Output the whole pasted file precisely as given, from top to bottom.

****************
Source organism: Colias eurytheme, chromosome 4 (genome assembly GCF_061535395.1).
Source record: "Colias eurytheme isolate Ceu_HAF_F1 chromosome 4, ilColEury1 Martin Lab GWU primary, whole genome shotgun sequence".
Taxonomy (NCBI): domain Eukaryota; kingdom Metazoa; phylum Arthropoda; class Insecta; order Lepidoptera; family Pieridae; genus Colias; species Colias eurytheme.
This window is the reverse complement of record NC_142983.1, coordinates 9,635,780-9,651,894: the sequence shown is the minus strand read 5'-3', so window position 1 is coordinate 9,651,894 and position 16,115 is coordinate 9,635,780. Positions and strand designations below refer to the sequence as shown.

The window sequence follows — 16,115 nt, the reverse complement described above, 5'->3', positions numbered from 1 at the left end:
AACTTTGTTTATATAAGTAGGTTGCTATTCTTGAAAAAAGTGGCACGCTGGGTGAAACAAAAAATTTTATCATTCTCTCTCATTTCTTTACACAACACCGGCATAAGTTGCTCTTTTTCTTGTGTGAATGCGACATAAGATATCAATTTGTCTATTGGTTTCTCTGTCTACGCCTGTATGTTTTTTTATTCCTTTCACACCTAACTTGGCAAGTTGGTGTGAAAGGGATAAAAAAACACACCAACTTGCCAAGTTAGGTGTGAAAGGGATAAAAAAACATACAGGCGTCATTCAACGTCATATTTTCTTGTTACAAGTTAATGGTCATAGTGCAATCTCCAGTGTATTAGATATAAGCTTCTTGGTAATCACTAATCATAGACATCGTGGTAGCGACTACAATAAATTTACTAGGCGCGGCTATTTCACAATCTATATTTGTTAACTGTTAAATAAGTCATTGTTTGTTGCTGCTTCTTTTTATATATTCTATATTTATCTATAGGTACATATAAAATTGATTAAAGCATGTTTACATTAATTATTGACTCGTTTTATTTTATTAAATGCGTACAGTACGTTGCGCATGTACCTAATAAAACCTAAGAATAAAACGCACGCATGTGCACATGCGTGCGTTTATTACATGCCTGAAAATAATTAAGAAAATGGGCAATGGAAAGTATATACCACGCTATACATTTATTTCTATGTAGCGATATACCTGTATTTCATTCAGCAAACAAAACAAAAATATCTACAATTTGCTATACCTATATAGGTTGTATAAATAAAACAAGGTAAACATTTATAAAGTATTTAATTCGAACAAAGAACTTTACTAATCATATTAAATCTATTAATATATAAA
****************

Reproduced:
Source organism: Colias eurytheme, chromosome 4 (genome assembly GCF_061535395.1).
Source record: "Colias eurytheme isolate Ceu_HAF_F1 chromosome 4, ilColEury1 Martin Lab GWU primary, whole genome shotgun sequence".
Taxonomy (NCBI): domain Eukaryota; kingdom Metazoa; phylum Arthropoda; class Insecta; order Lepidoptera; family Pieridae; genus Colias; species Colias eurytheme.
This window is the reverse complement of record NC_142983.1, coordinates 9,635,780-9,651,894: the sequence shown is the minus strand read 5'-3', so window position 1 is coordinate 9,651,894 and position 16,115 is coordinate 9,635,780. Positions and strand designations below refer to the sequence as shown.

The window sequence follows — 16,115 nt, the reverse complement described above, 5'->3', positions numbered from 1 at the left end:
AACTTTGTTTATATAAGTAGGTTGCTATTCTTGAAAAAAGTGGCACGCTGGGTGAAACAAAAAATTTTATCATTCTCTCTCATTTCTTTACACAACACCGGCATAAGTTGCTCTTTTTCTTGTGTGAATGCGACATAAGATATCAATTTGTCTATTGGTTTCTCTGTCTACGCCTGTATGTTTTTTTATTCCTTTCACACCTAACTTGGCAAGTTGGTGTGAAAGGGATAAAAAAACACACCAACTTGCCAAGTTAGGTGTGAAAGGGATAAAAAAACATACAGGCGTCATTCAACGTCATATTTTCTTGTTACAAGTTAATGGTCATAGTGCAATCTCCAGTGTATTAGATATAAGCTTCTTGGTAATCACTAATCATAGACATCGTGGTAGCGACTACAATAAATTTACTAGGCGCGGCTATTTCACAATCTATATTTGTTAACTGTTAAATAAGTCATTGTTTGTTGCTGCTTCTTTTTATATATTCTATATTTATCTATAGGTACATATAAAATTGATTAAAGCATGTTTACATTAATTATTGACTCGTTTTATTTTATTAAATGCGTACAGTACGTTGCGCATGTACCTAATAAAACCTAAGAATAAAACGCACGCATGTGCACATGCGTGCGTTTATTACATGCCTGAAAATAATTAAGAAAATGGGCAATGGAAAGTATATACCACGCTATACATTTATTTCTATGTAGCGATATACCTGTATTTCATTCAGCAAACAAAACAAAAATATCTACAATTTGCTATACCTATATAGGTTGTATAAATAAAACAAGGTAAACATTTATAAAGTATTTAATTCGAACAAAGAACTTTACTAATCATATTAAATCTATTAATATATAAA